Streetwise Professor

November 22, 2011

Clearing Up Some MF Misconceptions–And Raising a Question

There are many misconceptions about the CME’s responsibilities in the MF Global situation, and the implications of this situation for the CME’s longstanding claims that no customer has lost money as a result of a clearing member default.  These misconceptions are epitomized by this Sun Times article:

CME owns the Chicago Mercantile Exchange, Chicago Board of Trade and the New York Mercantile Exchange, where much MF Global business took place. It legally clears, or guarantees, the trading on its markets and often boasts that no customer has ever lost money because a trading firm failed.

That more than 100-year record may be in jeopardy with MF Global, one of the largest brokerages on the Chicago and New York commodity markets. Former New Jersey governor and Goldman Sachs Group Inc. chairman Jon Corzine led the firm but made a disastrous investment in European debt.

The claim is true, and regardless of what happens with MF it will remain true.  The clearing guarantee is not in play here.

If clearing firm A defaults, customers of clearing firms B, C, etc., will get paid as long as the clearinghouse is solvent.  That has always been the case in the past, and it is true now.

It is possible that customers can lose money under the omnibus account system employed in the US, if there is a default on A’s customer account, and A cannot cover it, then A’s customers bear some of the losses.  As an example of this, the London customers of Griffin trading lost money when that firm went bust in 1999: no US customer customer lost.  (Customers of a COMEX member, Volume Investors, did lose when that firm went under).

There was no default in either MF Global’s house or customer accounts, so the clearinghouse guarantee never came into play.  So the Sun Times account–like many others–is fundamentally misleading.

Moreover, 60 percent of customer margin associated with open positions was transferred to other clearing members.  Most of the missing money in question, from what has been reported, was customer money on deposit at MF Global but not margin associated with open positions.  (That is the case with two MF customers I know personally.)  The CME clearinghouse guarantee has nothing to do with that money.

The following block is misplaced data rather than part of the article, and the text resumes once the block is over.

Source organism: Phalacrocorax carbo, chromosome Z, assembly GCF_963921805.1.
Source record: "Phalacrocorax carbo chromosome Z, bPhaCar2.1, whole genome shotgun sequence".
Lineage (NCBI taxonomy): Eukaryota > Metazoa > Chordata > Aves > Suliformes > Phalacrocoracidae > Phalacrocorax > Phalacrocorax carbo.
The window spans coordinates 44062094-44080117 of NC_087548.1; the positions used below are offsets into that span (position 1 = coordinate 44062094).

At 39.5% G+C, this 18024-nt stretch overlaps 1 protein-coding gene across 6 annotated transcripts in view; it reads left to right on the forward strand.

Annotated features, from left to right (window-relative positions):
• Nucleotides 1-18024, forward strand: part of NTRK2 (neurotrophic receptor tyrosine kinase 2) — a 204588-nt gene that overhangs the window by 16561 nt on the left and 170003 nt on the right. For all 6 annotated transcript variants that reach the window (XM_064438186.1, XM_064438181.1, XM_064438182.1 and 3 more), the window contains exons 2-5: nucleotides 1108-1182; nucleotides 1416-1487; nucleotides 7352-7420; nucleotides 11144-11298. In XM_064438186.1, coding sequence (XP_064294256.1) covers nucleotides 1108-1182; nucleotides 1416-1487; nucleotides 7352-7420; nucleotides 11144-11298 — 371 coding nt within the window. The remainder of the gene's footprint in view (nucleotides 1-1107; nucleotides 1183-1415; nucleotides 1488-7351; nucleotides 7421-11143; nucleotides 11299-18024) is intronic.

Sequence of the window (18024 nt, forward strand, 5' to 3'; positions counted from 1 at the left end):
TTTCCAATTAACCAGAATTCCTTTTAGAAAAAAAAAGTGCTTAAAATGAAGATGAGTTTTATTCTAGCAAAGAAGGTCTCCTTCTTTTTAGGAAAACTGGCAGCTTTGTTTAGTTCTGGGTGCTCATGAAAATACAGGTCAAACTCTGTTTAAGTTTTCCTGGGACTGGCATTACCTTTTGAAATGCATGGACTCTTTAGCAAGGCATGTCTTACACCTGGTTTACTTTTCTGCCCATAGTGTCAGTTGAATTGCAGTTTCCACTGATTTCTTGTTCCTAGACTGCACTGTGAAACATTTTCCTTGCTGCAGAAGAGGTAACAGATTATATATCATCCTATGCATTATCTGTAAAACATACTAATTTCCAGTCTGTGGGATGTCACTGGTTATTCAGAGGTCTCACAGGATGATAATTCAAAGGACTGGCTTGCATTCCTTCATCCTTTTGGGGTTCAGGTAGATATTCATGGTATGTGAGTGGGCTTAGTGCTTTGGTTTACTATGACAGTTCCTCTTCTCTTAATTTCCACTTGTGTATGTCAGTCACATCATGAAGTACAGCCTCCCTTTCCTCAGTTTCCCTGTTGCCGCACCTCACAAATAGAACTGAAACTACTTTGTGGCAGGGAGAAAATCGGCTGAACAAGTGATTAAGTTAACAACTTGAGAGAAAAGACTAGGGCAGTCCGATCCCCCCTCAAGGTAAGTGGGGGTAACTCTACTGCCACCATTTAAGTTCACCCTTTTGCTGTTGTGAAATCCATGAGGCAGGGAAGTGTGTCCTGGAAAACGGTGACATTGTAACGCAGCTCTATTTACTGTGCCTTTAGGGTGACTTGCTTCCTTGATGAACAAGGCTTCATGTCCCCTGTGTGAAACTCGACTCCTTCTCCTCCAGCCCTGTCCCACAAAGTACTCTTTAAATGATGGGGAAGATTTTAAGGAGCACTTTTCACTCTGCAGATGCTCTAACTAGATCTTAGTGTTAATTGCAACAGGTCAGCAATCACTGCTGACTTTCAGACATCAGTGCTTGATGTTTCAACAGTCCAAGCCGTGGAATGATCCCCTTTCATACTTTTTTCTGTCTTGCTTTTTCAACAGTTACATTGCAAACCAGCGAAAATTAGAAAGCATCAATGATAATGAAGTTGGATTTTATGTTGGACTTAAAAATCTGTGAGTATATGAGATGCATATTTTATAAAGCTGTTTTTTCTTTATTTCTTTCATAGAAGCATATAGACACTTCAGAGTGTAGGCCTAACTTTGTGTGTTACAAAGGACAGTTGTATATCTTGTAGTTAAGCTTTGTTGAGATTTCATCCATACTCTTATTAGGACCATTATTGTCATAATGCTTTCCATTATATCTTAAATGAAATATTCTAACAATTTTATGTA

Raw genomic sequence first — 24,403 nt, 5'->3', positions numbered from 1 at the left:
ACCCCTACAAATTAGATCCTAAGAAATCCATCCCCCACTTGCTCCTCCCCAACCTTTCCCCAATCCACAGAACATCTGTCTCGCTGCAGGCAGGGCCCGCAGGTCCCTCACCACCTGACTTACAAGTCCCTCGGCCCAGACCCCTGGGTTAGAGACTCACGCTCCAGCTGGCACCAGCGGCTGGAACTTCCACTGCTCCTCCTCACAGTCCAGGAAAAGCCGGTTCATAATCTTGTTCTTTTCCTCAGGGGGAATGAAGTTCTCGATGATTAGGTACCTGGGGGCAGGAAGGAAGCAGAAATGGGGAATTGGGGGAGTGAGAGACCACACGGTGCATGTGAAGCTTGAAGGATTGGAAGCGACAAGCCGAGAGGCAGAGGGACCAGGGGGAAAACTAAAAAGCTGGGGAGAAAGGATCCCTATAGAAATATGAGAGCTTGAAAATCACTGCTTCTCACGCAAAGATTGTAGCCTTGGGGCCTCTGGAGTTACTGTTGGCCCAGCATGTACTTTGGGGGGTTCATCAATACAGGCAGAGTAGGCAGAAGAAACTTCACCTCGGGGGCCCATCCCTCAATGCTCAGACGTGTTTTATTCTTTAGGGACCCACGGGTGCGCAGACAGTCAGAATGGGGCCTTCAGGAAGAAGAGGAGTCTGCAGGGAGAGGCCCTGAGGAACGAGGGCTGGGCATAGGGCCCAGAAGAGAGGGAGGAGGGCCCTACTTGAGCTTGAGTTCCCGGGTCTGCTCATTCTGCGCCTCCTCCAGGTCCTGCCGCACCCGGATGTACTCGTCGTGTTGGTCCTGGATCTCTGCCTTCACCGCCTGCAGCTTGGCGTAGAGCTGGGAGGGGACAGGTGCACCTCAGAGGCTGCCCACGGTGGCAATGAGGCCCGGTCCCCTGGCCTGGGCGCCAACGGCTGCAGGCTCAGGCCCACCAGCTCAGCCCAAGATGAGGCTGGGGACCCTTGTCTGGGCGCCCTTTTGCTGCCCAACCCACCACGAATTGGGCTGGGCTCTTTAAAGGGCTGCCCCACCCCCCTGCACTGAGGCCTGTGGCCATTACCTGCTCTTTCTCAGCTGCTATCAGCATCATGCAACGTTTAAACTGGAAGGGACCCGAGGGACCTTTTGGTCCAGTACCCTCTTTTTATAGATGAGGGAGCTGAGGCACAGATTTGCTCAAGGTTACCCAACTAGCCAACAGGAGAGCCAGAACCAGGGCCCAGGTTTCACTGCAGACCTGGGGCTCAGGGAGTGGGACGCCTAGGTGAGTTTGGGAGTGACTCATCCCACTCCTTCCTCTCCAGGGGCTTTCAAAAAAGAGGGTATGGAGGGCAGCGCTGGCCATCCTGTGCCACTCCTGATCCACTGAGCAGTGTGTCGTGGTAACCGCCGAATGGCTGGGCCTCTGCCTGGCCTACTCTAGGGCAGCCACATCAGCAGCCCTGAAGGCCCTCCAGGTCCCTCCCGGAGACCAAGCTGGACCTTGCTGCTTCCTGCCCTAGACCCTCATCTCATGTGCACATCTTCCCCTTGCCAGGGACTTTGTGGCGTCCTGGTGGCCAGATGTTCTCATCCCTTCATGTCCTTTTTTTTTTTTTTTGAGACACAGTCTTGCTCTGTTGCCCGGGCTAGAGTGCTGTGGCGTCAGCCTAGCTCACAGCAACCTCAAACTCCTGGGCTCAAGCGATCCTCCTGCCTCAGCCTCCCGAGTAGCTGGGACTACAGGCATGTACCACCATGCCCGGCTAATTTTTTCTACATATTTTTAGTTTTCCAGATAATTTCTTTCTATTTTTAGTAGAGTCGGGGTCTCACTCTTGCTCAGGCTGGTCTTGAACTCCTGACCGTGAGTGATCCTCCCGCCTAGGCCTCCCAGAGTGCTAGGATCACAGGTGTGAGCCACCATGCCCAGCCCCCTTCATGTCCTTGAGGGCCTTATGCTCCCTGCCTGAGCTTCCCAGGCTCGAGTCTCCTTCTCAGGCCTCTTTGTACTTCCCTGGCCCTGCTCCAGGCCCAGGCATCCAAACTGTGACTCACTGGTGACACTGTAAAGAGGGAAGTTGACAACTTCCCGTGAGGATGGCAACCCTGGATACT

CME has raised the amount that it is willing to commit to cover any shortfalls from the bankruptcy trustee’s distribution of cash to customers.  This is not the CME’s legal obligation, but is, as I said in an FT article a couple of weeks ago, an indication of the importance of this situation to CME’s reputation.

CME will be subject to scrutiny primarily for its role as the MFer’s Designated Self-Regulatory Organization (and hence responsible for auditing it) prior to the firm’s rapid implosion.  Moreover, as Jeff Carter (a one-time CME floor trader and board member) writes, CME has not done itself any favors with its handling of the “public perception of the crisis.” (Though I have also heard that CFTC is attempting to control what the exchanges–CME and ICE–are saying.  As well it might, as it will also come under considerable scrutiny.)

A big question in my mind is why Corzine isn’t getting the Madoff treatment from the Feds and the media.  He has been called to testify in front of a House committee.  I wonder if he’ll invoke the amendment that comes right after the one about unreasonable searches and seizures.  But it is amazing to me how little critical coverage he has received.  Especially given the bad press that rich bankers are getting these days.